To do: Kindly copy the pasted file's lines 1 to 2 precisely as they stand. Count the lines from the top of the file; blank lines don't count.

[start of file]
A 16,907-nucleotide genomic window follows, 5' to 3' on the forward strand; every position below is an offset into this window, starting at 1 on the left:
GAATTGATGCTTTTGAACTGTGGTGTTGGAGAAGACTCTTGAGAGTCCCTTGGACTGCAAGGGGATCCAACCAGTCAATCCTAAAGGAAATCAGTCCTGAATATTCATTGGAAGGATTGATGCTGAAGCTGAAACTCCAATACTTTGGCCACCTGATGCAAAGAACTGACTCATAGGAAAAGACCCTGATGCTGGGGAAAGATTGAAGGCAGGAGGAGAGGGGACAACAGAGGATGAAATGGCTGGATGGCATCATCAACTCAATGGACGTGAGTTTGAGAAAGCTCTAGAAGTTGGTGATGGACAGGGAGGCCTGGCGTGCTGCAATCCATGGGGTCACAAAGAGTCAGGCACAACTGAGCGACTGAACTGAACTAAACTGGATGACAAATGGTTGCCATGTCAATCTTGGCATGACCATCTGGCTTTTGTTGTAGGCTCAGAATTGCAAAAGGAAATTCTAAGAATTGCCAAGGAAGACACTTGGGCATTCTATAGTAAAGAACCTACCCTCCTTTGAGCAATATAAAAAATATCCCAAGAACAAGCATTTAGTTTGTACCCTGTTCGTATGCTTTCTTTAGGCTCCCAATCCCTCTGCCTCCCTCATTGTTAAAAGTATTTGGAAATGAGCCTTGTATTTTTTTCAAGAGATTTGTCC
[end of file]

A 16,907-nucleotide genomic window follows, 5' to 3' on the forward strand; every position below is an offset into this window, starting at 1 on the left:
GAATTGATGCTTTTGAACTGTGGTGTTGGAGAAGACTCTTGAGAGTCCCTTGGACTGCAAGGGGATCCAACCAGTCAATCCTAAAGGAAATCAGTCCTGAATATTCATTGGAAGGATTGATGCTGAAGCTGAAACTCCAATACTTTGGCCACCTGATGCAAAGAACTGACTCATAGGAAAAGACCCTGATGCTGGGGAAAGATTGAAGGCAGGAGGAGAGGGGACAACAGAGGATGAAATGGCTGGATGGCATCATCAACTCAATGGACGTGAGTTTGAGAAAGCTCTAGAAGTTGGTGATGGACAGGGAGGCCTGGCGTGCTGCAATCCATGGGGTCACAAAGAGTCAGGCACAACTGAGCGACTGAACTGAACTAAACTGGATGACAAATGGTTGCCATGTCAATCTTGGCATGACCATCTGGCTTTTGTTGTAGGCTCAGAATTGCAAAAGGAAATTCTAAGAATTGCCAAGGAAGACACTTGGGCATTCTATAGTAAAGAACCTACCCTCCTTTGAGCAATATAAAAAATATCCCAAGAACAAGCATTTAGTTTGTACCCTGTTCGTATGCTTTCTTTAGGCTCCCAATCCCTCTGCCTCCCTCATTGTTAAAAGTATTTGGAAATGAGCCTTGTATTTTTTTCAAGAGATTTGTCC